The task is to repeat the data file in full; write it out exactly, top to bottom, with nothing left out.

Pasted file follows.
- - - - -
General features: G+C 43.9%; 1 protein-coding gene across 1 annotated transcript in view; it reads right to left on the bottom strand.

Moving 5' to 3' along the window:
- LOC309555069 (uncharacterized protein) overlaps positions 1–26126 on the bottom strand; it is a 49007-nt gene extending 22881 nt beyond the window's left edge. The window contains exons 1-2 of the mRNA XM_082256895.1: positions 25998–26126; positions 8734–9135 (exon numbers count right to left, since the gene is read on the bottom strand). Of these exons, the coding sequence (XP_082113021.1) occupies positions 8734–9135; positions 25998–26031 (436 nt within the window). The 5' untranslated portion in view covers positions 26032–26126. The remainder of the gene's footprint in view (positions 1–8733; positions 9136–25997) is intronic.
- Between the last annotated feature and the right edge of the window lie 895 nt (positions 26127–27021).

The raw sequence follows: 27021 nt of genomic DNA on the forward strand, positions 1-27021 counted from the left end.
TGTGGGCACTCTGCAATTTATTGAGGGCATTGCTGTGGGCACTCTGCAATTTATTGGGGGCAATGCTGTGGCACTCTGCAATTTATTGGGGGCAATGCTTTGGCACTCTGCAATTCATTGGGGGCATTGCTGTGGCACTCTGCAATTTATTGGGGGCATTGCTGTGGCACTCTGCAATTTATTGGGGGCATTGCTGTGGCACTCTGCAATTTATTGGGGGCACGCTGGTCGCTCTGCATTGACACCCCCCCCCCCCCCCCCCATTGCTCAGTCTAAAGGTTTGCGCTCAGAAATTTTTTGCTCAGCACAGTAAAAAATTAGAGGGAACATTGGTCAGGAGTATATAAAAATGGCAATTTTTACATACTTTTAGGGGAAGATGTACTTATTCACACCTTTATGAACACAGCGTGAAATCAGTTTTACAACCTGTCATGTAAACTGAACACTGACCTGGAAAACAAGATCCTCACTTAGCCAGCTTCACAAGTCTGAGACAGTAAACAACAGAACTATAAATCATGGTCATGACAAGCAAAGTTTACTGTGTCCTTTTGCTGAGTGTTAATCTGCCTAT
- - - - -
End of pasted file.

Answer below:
General features: G+C 43.9%; 1 protein-coding gene across 1 annotated transcript in view; it reads right to left on the bottom strand.

Moving 5' to 3' along the window:
- LOC309555069 (uncharacterized protein) overlaps positions 1–26126 on the bottom strand; it is a 49007-nt gene extending 22881 nt beyond the window's left edge. The window contains exons 1-2 of the mRNA XM_082256895.1: positions 25998–26126; positions 8734–9135 (exon numbers count right to left, since the gene is read on the bottom strand). Of these exons, the coding sequence (XP_082113021.1) occupies positions 8734–9135; positions 25998–26031 (436 nt within the window). The 5' untranslated portion in view covers positions 26032–26126. The remainder of the gene's footprint in view (positions 1–8733; positions 9136–25997) is intronic.
- Between the last annotated feature and the right edge of the window lie 895 nt (positions 26127–27021).

The raw sequence follows: 27021 nt of genomic DNA on the forward strand, positions 1-27021 counted from the left end.
TGTGGGCACTCTGCAATTTATTGAGGGCATTGCTGTGGGCACTCTGCAATTTATTGGGGGCAATGCTGTGGCACTCTGCAATTTATTGGGGGCAATGCTTTGGCACTCTGCAATTCATTGGGGGCATTGCTGTGGCACTCTGCAATTTATTGGGGGCATTGCTGTGGCACTCTGCAATTTATTGGGGGCATTGCTGTGGCACTCTGCAATTTATTGGGGGCACGCTGGTCGCTCTGCATTGACACCCCCCCCCCCCCCCCCCATTGCTCAGTCTAAAGGTTTGCGCTCAGAAATTTTTTGCTCAGCACAGTAAAAAATTAGAGGGAACATTGGTCAGGAGTATATAAAAATGGCAATTTTTACATACTTTTAGGGGAAGATGTACTTATTCACACCTTTATGAACACAGCGTGAAATCAGTTTTACAACCTGTCATGTAAACTGAACACTGACCTGGAAAACAAGATCCTCACTTAGCCAGCTTCACAAGTCTGAGACAGTAAACAACAGAACTATAAATCATGGTCATGACAAGCAAAGTTTACTGTGTCCTTTTGCTGAGTGTTAATCTGCCTAT